Since I slipped into OS, trying to not be noticed (yes, I get how stupid that sounds), I have gained a family and more. I have become the writer I feared I could not possibly be, or at least came to accept that I can write, and it is because of people who encouraged me and even embraced me (occasionally quite literally) that I have found myself on the threshold of being completely in love with life, more than I ever would have believed possible, even though my life has, on balance, been awfully damn good. Even that time when they took out my heart and played catch with it, back when this all began.
This past week I returned, after more than five years, to the place I'd lived for a while in Southern California, to see what it would be like withhout her being involved.
It was incredible.
I met more friends I'd never met, found friends I hadn't seen in ages, discovered La Jolla and a Chinese abstract artist whose work threw me into a prolonged trance; I walked into a bagel place I used to frequent but hadn't visited for more than five years, only to have the counter guy call me by name the moment I walked through the door; I was reminded just how insane Laguna Beach is on a sunny weekend day; I listened to a rare April rainstorm quietly in the dark, alone; and on the last day (or was it the first?) I hiked the Hollywood hills, wandered Santa Monica (where I was congratulated on having such a lovely wife, which elicited some awkward laughter and a "We just MET!"), and generally felt that sense of riding the vast wave that is the Eternal Now.
I want to thank those dear OS friends who shared their precious time with me, and those Facebook friends who also shared their time, those I know because I was on Facebook because of OS, because of the internet, because my right coronary artery once upon a time came apart. I cannot thank you enough for having helped make my survival of that and the figurative broken heart two of the most positive things that have ever happened to me.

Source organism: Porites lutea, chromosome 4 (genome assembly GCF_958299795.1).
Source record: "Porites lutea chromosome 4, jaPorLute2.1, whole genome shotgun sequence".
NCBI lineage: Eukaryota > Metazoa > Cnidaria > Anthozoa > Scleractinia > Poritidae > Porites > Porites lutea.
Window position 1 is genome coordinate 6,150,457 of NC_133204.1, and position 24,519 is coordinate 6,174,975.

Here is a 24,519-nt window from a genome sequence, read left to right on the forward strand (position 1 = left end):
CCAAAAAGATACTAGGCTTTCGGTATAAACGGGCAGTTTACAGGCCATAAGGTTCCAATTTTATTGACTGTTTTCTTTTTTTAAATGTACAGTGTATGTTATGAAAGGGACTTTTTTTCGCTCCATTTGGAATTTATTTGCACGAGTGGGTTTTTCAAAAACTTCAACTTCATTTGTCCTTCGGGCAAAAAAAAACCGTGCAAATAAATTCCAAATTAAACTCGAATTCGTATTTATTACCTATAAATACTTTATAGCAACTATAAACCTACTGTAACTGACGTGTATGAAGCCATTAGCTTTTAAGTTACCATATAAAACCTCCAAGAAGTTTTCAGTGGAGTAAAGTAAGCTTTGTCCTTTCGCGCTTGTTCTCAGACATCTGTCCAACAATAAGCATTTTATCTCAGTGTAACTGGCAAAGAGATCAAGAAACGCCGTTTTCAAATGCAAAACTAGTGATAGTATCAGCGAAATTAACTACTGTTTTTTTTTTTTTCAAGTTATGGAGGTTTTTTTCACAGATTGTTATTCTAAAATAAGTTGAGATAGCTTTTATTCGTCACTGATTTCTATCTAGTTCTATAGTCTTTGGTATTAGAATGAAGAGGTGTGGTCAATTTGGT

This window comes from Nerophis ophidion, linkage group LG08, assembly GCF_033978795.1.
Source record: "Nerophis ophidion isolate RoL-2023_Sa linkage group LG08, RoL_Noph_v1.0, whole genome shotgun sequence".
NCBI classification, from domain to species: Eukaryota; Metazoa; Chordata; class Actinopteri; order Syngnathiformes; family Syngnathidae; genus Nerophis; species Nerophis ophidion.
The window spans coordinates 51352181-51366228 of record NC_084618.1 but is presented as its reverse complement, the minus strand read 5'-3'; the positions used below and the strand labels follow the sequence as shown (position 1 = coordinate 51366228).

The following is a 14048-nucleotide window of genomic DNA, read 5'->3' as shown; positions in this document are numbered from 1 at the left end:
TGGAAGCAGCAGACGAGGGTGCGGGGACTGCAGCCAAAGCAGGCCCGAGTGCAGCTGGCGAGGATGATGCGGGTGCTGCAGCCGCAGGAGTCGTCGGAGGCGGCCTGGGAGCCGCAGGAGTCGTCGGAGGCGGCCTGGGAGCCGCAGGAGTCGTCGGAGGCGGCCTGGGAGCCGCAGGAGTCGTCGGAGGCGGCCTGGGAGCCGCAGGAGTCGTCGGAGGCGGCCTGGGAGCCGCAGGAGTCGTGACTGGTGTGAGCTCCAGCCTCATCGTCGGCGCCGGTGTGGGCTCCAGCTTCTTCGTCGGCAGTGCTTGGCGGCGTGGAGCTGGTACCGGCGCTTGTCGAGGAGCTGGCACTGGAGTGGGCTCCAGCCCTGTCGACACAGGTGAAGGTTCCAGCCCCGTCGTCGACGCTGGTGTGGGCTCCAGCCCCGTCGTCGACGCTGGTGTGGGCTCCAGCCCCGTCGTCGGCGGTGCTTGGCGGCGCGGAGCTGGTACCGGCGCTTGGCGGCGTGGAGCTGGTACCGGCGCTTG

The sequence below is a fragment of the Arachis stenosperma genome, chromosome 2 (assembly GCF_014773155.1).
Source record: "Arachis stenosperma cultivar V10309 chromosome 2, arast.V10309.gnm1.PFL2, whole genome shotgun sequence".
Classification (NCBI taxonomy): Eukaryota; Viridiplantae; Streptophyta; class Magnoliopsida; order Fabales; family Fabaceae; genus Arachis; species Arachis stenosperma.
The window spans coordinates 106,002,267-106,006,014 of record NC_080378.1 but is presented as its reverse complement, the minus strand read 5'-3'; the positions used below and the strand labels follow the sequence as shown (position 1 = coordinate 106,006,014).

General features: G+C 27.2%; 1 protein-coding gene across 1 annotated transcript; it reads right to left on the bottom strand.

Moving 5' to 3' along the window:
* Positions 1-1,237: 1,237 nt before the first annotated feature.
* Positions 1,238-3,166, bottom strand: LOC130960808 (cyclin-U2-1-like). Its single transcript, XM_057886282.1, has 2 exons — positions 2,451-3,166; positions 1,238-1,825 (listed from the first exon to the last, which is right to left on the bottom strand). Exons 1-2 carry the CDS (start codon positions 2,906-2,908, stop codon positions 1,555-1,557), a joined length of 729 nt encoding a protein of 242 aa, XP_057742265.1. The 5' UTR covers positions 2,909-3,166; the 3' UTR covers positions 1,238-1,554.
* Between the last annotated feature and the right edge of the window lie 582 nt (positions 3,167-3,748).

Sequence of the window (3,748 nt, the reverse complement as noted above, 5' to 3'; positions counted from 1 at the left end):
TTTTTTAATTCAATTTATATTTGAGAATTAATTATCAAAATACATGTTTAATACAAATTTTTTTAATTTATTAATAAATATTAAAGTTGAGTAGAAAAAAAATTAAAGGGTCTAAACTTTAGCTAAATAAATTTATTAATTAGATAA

About the time I signed onto Open Salon beta, I'd decided to open a Facebook account. I figured maybe I could network with other aspiring writers as well as political activists, and maybe even keep track of my family. All those things happened, and a huge chunk of my large group of friends there are people I've come to know through OS. By whoring out...I mean linking...my posts here, especially the political ones, on Facebook, I attracted some politically like-minded people. Not just ones from OS, but just random ones
One of them, I realized at some point, shared much more with me than just political leanings. We think alike, we love the same music, we have many of the same passions, and, well, we just kinda like each other a lot.
On the last day of my trip to SoCal, during which I felt the last of the past finally fall away and the light come all the way back on, during the trip during which I met a couple more of the most wonderful friends-I'd-never-met in person, connected with another old high school friend I hadn't seen since I left for California a decade ago, and wandered alone along streets and paths I used to wander hand in hand with a woman I thought I loved more than was humanly possible but who didn't love me quite as much, I finally, at the end of that particular trip, came face to face with that person I'd crashed into on Facebook, where I'd never been were it not for OS, which I'd never ventured into were it not for Joan, and found myself looking into the eyes of the future.
The future is beautiful, and I will meet it out on the blue horizon and will never again shrink from its approach because of the past - or for any other reason.
I need to go back to LA soon. I left some books out there.